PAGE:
Children alive today will find themselves living in a totally different climate in the future, should greenhouse gas emissions continue unchecked, warns a new study. Climate change does what it says on the tin – it changes the climate. The question of when and where we will start to notice those changes is tackled in a new, Kiwi-led study published today in Nature Climate Change. ‘Unfamiliar’ climates From year to year there is a lot of variability in the local climate, some years are warmer than average, some cooler. The new research aims to separate the future climate change ‘signal’ from the ‘noise’ of this normal variation, with a focus on the human dimension. At which point does a future local climate become so unusual that an individual would see it as significantly different from, say, when they were a … Read More

Antimicrobial resistance – what does it mean for NZ? - News

May 17, 2017

We may be a small country tucked away in the South Pacific, but that doesn’t mean New Zealand is immune to the global problem of ‘superbugs’, warns a new report.  A new evidence paper from the Royal Society Te Apārangi sums up the current knowledge on antimicrobial resistance (AMR) in New Zealand and outlines efforts underway to prevent the further spread of disease-causing microorganisms resistant to medicines – AKA ‘superbugs’. Siouxsie Wiles, a microbiologist from the University of Auckland, a Royal Society Te Apārangi Councillor and an expert adviser on the report, says AMR is not a new thing. “Microbes have become resistant to the medicines we have used to treat them ever since we started using medicines, but the problem is we are running out of medicines that work. The cupboard is now bare.” A 2016 … Read More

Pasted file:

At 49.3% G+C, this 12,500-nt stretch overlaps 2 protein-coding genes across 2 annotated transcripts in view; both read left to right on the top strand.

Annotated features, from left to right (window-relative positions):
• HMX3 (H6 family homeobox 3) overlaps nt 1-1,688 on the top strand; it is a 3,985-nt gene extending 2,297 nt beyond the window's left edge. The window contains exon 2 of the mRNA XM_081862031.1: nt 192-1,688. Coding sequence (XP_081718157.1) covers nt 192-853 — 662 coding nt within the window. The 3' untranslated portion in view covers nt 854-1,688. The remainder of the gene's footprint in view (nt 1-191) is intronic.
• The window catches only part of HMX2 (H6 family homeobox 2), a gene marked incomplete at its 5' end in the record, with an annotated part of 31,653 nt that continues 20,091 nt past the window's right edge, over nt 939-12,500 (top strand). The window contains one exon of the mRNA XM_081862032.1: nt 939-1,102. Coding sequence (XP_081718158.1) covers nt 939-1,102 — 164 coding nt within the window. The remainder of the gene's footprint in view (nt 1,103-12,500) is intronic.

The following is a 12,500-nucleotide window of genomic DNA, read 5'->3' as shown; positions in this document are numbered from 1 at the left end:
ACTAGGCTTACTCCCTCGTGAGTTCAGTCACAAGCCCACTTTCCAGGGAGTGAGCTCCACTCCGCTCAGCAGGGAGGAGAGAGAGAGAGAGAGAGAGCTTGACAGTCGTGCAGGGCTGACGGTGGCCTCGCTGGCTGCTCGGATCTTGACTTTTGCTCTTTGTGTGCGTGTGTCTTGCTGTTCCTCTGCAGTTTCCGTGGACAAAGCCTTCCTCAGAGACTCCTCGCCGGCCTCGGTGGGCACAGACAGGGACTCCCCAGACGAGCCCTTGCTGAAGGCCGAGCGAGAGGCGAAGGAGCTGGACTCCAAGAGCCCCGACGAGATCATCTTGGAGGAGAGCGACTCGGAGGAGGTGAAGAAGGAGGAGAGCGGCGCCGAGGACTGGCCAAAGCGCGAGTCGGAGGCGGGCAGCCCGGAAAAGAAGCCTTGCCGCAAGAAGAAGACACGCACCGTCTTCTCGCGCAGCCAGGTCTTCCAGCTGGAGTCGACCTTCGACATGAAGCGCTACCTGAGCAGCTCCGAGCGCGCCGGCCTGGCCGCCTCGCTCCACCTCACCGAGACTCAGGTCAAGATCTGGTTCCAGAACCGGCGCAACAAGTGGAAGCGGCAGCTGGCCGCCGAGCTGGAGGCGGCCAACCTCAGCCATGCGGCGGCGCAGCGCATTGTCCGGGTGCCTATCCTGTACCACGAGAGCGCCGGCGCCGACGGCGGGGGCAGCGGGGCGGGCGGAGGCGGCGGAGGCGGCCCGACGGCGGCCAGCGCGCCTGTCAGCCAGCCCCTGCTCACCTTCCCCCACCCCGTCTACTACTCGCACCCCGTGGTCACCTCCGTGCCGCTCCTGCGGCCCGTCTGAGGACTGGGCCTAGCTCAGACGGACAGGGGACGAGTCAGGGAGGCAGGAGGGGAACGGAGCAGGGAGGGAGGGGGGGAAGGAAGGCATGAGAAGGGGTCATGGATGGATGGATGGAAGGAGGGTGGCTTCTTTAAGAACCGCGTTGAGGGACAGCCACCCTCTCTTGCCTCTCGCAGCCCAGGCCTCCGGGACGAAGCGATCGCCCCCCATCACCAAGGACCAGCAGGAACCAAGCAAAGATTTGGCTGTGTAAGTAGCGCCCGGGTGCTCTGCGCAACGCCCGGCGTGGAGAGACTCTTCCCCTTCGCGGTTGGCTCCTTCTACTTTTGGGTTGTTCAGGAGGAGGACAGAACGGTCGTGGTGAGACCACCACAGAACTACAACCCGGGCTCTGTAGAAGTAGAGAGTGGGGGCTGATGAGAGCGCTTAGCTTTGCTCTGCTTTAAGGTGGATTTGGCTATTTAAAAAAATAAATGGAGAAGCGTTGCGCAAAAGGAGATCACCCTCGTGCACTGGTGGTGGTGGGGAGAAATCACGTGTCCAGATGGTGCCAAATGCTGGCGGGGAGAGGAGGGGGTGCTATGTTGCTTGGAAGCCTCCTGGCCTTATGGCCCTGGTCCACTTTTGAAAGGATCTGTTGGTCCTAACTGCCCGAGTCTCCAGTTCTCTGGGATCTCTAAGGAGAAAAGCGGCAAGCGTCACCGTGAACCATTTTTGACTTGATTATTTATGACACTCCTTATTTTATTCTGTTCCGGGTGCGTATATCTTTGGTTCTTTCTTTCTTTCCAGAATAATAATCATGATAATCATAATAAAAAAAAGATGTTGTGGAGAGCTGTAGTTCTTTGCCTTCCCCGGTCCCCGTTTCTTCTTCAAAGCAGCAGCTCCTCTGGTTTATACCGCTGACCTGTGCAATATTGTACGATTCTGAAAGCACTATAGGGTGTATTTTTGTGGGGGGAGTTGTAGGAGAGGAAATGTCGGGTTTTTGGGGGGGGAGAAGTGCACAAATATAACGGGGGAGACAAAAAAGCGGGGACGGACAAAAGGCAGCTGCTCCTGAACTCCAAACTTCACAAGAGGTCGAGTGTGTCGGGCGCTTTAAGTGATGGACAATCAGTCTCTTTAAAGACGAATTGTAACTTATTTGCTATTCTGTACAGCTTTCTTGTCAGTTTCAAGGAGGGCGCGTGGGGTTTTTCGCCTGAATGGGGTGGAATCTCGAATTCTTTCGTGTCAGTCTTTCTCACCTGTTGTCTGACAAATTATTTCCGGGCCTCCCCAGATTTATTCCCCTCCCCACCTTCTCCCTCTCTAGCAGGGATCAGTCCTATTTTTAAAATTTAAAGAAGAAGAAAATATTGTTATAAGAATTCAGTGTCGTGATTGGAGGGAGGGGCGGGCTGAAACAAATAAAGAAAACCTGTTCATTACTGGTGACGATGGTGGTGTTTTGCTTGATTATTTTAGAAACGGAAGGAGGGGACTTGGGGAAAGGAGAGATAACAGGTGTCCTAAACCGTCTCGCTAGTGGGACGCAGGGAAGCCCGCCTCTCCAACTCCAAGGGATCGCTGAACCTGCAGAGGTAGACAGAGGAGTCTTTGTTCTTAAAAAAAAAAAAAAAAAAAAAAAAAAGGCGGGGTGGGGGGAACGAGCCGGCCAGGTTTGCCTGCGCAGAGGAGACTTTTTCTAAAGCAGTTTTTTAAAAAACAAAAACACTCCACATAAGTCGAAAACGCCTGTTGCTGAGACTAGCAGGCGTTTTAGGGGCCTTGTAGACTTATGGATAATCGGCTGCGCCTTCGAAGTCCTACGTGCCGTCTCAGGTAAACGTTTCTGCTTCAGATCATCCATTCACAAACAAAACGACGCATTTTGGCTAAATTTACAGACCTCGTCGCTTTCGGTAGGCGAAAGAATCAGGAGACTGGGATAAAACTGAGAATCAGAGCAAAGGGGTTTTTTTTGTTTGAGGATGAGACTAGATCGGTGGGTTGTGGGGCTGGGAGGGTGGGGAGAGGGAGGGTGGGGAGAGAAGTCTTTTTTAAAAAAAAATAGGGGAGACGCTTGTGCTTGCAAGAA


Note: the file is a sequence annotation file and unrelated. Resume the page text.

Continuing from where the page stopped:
NZ scientists leading de-extinction discussion - News

May 11, 2017

If we could resurrect an extinct species like the moa or the mammoth, how would it fare out in the big bad world? This week the journal Functional Ecology published a special feature series on the ecology of de-extinction, including a number of articles by New Zealand authors. Sciblogs has dived into the de-extinction discussion with a special miniseries on de-extinction featuring posts from some of the Functional Ecology authors as well as regular Scibloggers.  Here’s a run-down of the posts: De-extinction: the devil is in the details Prof Phil Seddon from Otago University, the guest editor behind the Functional Ecology feature, kicks off with a post acknowledging the realities and difficulties of resurrecting an extinct species. “Trouble is, even for species that have only recently disappeared from parts of their range, reintroduction success is not guaranteed, In fact, historically, … Read More

Depression among Māori, Pacific and Asian Kiwis flying under the radar - News

Apr 28, 2017

Māori, Pacific and Asian New Zealanders are more at risk of depression and anxiety disorders and yet are likely to be under-diagnosed, say the authors of a new study.  Around one in six  New Zealand adults are diagnosed with an anxiety or mood disorder in their lifetime. However some minorities are less likely to be diagnosed, despite appearing to have higher rates of psychological distress. New research, published today in the New Zealand Medical Journal, highlights these inequalities and shows that depression and anxiety are very likely under-diagnosed in Māori, Pacific and Asian communities. The findings are based on data from the long-running New Zealand Values and Attitudes Study (NZVAS) at Auckland University, which in 2015/14 surveyed almost 16,000 New Zealanders. Included in the survey was a version of the Kessler Scale, which measures psychological distress and is widely used to identify individuals at risk of anxiety of depression. Read More